Next-generation AI: networking beyond disciplinary boundaries

2 Jun 2022

At an AI symposium, eight newly appointed AI professors at LMU presented their research.

Artificial intelligence is a key technology that is already being employed in practically all areas of science and society. Furthermore, AI methods are opening up new perspectives in research. To promote AI and other technologies of the future, Bavaria has launched a High-Tech Agenda. Numerous projects and chairs at LMU are being funded within the framework of this comprehensive program. As part of a symposium organized by the Center of Advanced Studies (CAS) on the subject of “Next-Generation AI,” eight AI chairholders at LMU presented their main research interests. The eight chairs with an AI focus have been endowed by the High-Tech Agenda.

Following a short welcoming address by LMU President Prof. Bernd Huber and Prof. Christof Rapp, Director of CAS, the following new chairholders introduced themselves:

From left to right: Prof. Dr. Stefan Feuerriegel, Prof. Dr. Daniel Gruen, Prof. Dr. James Kirby, Prof. Dr. Barbara Plank, Prof. Dr. Chris Donkin, LMU President Prof. Dr. Dr. h.c. Bernd Huber, Prof. Dr. Björn Ommer, Prof. Dr. Gitta Kutyniok, Moderator Prof. Dr. Frauke Kreuter, CAS Director Prof. Dr. Christof Rapp.

Presentation of eight KI researchers

Following a short welcoming address by LMU President Prof. Bernd Huber and Prof. Christof Rapp, Director of CAS, the following new chairholders introduced themselves:

Prof. Chris Donkin (computational modeling in psychology) Chris Donkin is interested in cognitive psychology, particularly in developing and testing computational and mathematical models of cognitive processes.

Prof. Stefan Feuerriegel (AI methods in businesses) Stefan Feuerriegel’s main research area is the use of artificial intelligence to improve management in areas such as business, public organizations, and the health sector.

Prof. Daniel Grün (astrophysics, cosmology, and artificial intelligence) Astrophysicist Daniel Grün uses artificial intelligence to research the influence of dark matter and dark energy on the universe.

Prof. Eyke Hüllermeier (foundations of data science – intelligent systems – machine learning) Computer scientist Eyke Hüllermeier investigates the methods and theoretical foundations of artificial intelligence, with a specific focus on machine learning and reasoning under uncertainty.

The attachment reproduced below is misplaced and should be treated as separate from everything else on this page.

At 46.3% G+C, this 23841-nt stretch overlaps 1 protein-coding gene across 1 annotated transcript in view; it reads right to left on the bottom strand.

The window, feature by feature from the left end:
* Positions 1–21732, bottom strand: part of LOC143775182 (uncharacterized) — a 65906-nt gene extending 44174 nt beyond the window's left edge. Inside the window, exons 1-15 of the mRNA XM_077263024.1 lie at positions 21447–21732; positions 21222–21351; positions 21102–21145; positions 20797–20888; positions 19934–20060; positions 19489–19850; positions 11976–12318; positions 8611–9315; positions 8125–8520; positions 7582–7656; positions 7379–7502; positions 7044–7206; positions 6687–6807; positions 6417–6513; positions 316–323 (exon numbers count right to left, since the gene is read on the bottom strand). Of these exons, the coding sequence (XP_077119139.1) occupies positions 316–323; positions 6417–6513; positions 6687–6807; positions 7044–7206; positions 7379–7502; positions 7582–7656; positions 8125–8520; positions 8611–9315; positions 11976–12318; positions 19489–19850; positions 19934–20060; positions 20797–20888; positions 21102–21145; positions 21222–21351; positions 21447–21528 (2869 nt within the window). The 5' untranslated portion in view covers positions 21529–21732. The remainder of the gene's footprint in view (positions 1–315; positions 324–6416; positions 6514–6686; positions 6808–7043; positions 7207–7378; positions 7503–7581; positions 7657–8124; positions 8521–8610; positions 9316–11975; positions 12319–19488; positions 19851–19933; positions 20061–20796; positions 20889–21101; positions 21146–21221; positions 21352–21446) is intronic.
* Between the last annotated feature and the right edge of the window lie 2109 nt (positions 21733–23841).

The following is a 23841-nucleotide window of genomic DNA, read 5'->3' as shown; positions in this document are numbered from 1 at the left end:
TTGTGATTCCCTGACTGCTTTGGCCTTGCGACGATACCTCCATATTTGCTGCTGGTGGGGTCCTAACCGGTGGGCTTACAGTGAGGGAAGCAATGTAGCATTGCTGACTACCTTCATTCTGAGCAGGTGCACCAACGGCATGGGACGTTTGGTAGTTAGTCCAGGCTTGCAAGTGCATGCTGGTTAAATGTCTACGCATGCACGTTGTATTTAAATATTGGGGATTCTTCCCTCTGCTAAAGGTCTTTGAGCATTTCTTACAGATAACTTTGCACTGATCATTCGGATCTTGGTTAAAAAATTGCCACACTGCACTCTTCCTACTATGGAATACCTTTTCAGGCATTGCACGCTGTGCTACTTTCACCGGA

Prof. James Kirby (spoken language processing) James Kirby is particularly interested in sound change, computational and statistical methods in phonetics, tone and register, language and music, and the languages of Southeast Asia.

Prof. Gitta Kutyniok (mathematical foundations of artificial intelligence) Mathematician Gitta Kutyniok researches how artificial neural networks and self-learning machines arrive at their decisions, how they can be made more reliable, and what constraints still exist.

Prof. Björn Ommer (artificial intelligence and cultural analytics) Björn Ommer works on all aspects of semantic image and video understanding based on machine learning and deep learning, such as visual synthesis and self-supervised learning paradigms and their applications in the digital humanities and neurosciences.

Prof. Barbara Plank (artificial intelligence and computational linguistics) Barbara Plank is interested in natural language processing (NLP). Her goal is to make NLP models more robust, so that they can deal better with shifts in data due to language variation.

The research interests presented cover a broad spectrum: from the more methodological/theoretical fields of mathematics and computer science to physics, psychology, and economics through to applications in the humanities, such as in the domain of speech and image processing. This broad interdisciplinarity is a strength of LMU’s and opens up many opportunities for networking and exchange across subject boundaries – a goal that is central to the mission of the CAS.

In the second part of the event, Prof. Frauke Kreuter, Chair of Statistics and Data Science in Social Sciences and the Humanities, moderated a panel discussion in which the scientists talked about future developments of AI research in society and the research sector and at LMU itself.

Further information

Astrophysicist Daniel Grün: Algorithms to peek into the universe

Mathematician Gitta Kutyniok: Understanding how machines learn

Economist Stefan Feuerriegel: Artificial intelligence (AI) facilitates better control of global development aid

Statistician Frauke Kreuter: The data treasure hunter

What are you looking for?